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The Forest and the Trees: Sociology as Life, Practice, and Promise


reviewed by Carl L. Bankston III - January 13, 2016

coverTitle: The Forest and the Trees: Sociology as Life, Practice, and Promise
Author(s): Allan G. Johnson
Publisher: Temple University Press, Philadelphia
ISBN: 1439911878, Pages: 186, Year: 2014
Search for book at Amazon.com


On reading the first few pages of Allan G. Johnson's book, The Forest and the Trees: Sociology as Life, Practice, and Promise, I was immediately struck by the fact that we have radically different views on what the discipline of sociology should be. My view is rooted in ideas derived from Max Weber. I see sociology as a social science; its purpose is to understand the social world through generating empirically falsifiable hypotheses regarding causation on one hand, and through non-judgmentally attempting to understand the motivations of social actors on the other. I see words such as injustice and oppression as expressions of partisan political judgment—they lie at the center of Johnson's approach. I am especially skeptical of the word privilege because I see it as putting a moralistic gloss on a tautology. Why do some categories of people statistically have more advantageous outcomes than others? Because they have privilege. How do we know they have privilege? Because statistically and anecdotally they have more advantageous outcomes. While I respect those who dedicate themselves to struggling against what they see as unjust privilege or oppression, I do not see this as social science.


By the time I reached the end of his book, where Johnson describes sociology as a worldview and a way of life, I found myself thinking is this an academic discipline or a secular cult? To be fair, there may well be more sociologists today who see the discipline as he does than I do. When I was studying sociology at the undergraduate level in the early 1970s, Weber’s pronouncement that the lecture hall is no place for the prophet or demagogue was still the dominant view, although challenged. Today prophecy and demagoguery often constitute the daily classroom fare.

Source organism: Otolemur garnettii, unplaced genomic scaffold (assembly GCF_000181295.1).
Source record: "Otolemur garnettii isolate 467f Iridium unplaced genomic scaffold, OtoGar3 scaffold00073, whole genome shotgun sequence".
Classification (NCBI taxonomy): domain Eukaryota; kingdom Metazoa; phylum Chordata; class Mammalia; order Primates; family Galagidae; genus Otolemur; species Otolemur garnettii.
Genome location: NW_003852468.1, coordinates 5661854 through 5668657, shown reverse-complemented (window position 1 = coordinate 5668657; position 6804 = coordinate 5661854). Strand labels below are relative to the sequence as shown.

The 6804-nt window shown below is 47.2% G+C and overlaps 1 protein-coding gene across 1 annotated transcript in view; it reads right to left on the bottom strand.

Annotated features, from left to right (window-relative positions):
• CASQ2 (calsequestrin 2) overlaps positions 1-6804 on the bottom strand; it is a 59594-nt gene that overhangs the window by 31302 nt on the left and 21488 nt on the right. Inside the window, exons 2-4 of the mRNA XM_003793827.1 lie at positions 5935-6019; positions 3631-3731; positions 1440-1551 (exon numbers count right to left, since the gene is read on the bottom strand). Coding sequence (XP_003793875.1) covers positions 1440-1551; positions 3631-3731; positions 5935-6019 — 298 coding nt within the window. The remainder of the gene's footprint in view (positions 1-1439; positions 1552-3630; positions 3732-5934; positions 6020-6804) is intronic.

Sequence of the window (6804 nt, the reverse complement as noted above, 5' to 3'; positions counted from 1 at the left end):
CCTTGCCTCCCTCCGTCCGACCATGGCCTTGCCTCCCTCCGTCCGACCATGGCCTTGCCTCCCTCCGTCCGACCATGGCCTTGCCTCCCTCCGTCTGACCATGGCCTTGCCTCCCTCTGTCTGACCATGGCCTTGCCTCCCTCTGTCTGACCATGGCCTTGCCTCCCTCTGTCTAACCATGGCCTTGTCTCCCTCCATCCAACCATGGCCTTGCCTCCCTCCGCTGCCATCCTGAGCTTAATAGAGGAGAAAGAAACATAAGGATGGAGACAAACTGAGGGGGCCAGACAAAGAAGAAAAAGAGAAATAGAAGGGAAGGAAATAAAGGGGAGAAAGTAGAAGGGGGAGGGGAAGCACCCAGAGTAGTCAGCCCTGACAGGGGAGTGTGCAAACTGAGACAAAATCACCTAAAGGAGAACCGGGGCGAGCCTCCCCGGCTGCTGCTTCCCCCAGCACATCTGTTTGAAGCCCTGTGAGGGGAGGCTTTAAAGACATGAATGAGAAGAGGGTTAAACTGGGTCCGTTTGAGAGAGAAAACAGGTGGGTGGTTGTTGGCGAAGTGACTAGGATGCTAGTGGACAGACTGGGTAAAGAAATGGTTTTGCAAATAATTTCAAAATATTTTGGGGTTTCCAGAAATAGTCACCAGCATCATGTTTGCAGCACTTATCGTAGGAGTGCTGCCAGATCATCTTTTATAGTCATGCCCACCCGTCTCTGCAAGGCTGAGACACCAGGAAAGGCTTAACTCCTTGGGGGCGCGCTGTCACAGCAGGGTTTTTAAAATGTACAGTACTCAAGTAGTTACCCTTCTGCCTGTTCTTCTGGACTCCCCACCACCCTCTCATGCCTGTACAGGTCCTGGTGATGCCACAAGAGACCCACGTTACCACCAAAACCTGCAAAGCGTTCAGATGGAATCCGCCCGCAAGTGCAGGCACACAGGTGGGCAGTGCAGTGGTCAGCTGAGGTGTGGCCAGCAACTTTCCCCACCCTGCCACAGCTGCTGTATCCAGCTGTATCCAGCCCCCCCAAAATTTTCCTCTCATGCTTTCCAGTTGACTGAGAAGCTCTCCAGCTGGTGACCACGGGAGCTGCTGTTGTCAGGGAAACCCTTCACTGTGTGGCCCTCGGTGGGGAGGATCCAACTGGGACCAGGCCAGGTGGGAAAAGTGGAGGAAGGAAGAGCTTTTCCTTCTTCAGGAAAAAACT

While I do not agree with what Johnson does, I have to admit that in many respects, he does it well. Despite his fondness for the ill-defined shibboleth of normative sociology, he is a skillful writer. He sets up his argument by describing the workings of a society as a dynamic relationship between social systems and individuals. In this relationship, individuals make social systems happen and the systems, in turn, shape individuals through socialization and paths of least resistance. I agree with this broad schematization, although I tend to describe the paths of least resistance in terms of rational choice. Johnson follows this general description of the two levels of social life with discussions of the key concepts of sociology.


A chapter on culture gives clear accounts of how it constructs reality, shapes beliefs, entails values, relies on norms, instills attitudes, and gives significance to material objects, although the chapter is ideologically driven. Johnson brings a continually critical tone on aspects of American culture he dislikes, while reflecting little on the cultural biases of his own academic milieu that arguably lie behind his tastes. He follows the culture chapter with one on social structures. He explains the ideas of statuses and roles, and gives clear examples to illustrate what these mean.